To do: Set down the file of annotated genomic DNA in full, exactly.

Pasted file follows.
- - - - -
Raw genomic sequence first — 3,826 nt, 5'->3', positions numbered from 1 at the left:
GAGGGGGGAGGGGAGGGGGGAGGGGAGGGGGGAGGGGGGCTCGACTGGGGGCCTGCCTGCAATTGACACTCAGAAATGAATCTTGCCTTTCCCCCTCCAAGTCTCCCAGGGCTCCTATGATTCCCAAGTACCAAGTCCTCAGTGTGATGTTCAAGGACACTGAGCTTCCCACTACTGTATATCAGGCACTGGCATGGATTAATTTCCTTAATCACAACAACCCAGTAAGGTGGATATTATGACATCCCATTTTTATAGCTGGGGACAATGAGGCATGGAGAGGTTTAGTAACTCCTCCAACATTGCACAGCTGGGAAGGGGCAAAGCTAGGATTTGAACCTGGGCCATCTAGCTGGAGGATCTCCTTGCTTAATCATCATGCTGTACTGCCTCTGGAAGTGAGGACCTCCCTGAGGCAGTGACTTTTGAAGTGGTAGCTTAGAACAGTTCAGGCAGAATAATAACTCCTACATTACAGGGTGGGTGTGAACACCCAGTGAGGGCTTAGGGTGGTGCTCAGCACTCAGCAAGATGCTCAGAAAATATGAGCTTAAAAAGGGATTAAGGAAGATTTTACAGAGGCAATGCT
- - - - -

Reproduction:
Raw genomic sequence first — 3,826 nt, 5'->3', positions numbered from 1 at the left:
GAGGGGGGAGGGGAGGGGGGAGGGGAGGGGGGAGGGGGGCTCGACTGGGGGCCTGCCTGCAATTGACACTCAGAAATGAATCTTGCCTTTCCCCCTCCAAGTCTCCCAGGGCTCCTATGATTCCCAAGTACCAAGTCCTCAGTGTGATGTTCAAGGACACTGAGCTTCCCACTACTGTATATCAGGCACTGGCATGGATTAATTTCCTTAATCACAACAACCCAGTAAGGTGGATATTATGACATCCCATTTTTATAGCTGGGGACAATGAGGCATGGAGAGGTTTAGTAACTCCTCCAACATTGCACAGCTGGGAAGGGGCAAAGCTAGGATTTGAACCTGGGCCATCTAGCTGGAGGATCTCCTTGCTTAATCATCATGCTGTACTGCCTCTGGAAGTGAGGACCTCCCTGAGGCAGTGACTTTTGAAGTGGTAGCTTAGAACAGTTCAGGCAGAATAATAACTCCTACATTACAGGGTGGGTGTGAACACCCAGTGAGGGCTTAGGGTGGTGCTCAGCACTCAGCAAGATGCTCAGAAAATATGAGCTTAAAAAGGGATTAAGGAAGATTTTACAGAGGCAATGCT